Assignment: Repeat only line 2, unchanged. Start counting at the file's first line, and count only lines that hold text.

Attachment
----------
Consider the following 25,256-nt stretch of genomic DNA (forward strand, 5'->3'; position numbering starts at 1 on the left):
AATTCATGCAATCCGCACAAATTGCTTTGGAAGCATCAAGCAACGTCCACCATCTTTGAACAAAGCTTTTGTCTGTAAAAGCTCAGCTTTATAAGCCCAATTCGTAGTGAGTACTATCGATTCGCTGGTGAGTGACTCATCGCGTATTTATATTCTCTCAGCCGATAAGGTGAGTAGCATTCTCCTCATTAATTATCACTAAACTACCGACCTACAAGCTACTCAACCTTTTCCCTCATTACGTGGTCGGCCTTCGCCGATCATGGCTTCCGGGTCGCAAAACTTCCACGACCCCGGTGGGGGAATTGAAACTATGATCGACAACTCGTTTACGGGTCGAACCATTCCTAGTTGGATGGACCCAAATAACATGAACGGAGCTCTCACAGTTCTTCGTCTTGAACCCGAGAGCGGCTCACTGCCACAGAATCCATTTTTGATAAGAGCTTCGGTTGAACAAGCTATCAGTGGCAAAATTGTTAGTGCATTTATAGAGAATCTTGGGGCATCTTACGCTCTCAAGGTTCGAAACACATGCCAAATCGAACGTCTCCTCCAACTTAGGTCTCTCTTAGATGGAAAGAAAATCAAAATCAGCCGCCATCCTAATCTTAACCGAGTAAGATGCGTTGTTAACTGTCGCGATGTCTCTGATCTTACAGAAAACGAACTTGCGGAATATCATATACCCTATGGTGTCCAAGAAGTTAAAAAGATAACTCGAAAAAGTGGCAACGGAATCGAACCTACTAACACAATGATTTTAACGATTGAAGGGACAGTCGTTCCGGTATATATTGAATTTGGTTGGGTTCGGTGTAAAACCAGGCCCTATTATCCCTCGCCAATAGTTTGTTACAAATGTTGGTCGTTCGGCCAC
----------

AATTCATGCAATCCGCACAAATTGCTTTGGAAGCATCAAGCAACGTCCACCATCTTTGAACAAAGCTTTTGTCTGTAAAAGCTCAGCTTTATAAGCCCAATTCGTAGTGAGTACTATCGATTCGCTGGTGAGTGACTCATCGCGTATTTATATTCTCTCAGCCGATAAGGTGAGTAGCATTCTCCTCATTAATTATCACTAAACTACCGACCTACAAGCTACTCAACCTTTTCCCTCATTACGTGGTCGGCCTTCGCCGATCATGGCTTCCGGGTCGCAAAACTTCCACGACCCCGGTGGGGGAATTGAAACTATGATCGACAACTCGTTTACGGGTCGAACCATTCCTAGTTGGATGGACCCAAATAACATGAACGGAGCTCTCACAGTTCTTCGTCTTGAACCCGAGAGCGGCTCACTGCCACAGAATCCATTTTTGATAAGAGCTTCGGTTGAACAAGCTATCAGTGGCAAAATTGTTAGTGCATTTATAGAGAATCTTGGGGCATCTTACGCTCTCAAGGTTCGAAACACATGCCAAATCGAACGTCTCCTCCAACTTAGGTCTCTCTTAGATGGAAAGAAAATCAAAATCAGCCGCCATCCTAATCTTAACCGAGTAAGATGCGTTGTTAACTGTCGCGATGTCTCTGATCTTACAGAAAACGAACTTGCGGAATATCATATACCCTATGGTGTCCAAGAAGTTAAAAAGATAACTCGAAAAAGTGGCAACGGAATCGAACCTACTAACACAATGATTTTAACGATTGAAGGGACAGTCGTTCCGGTATATATTGAATTTGGTTGGGTTCGGTGTAAAACCAGGCCCTATTATCCCTCGCCAATAGTTTGTTACAAATGTTGGTCGTTCGGCCAC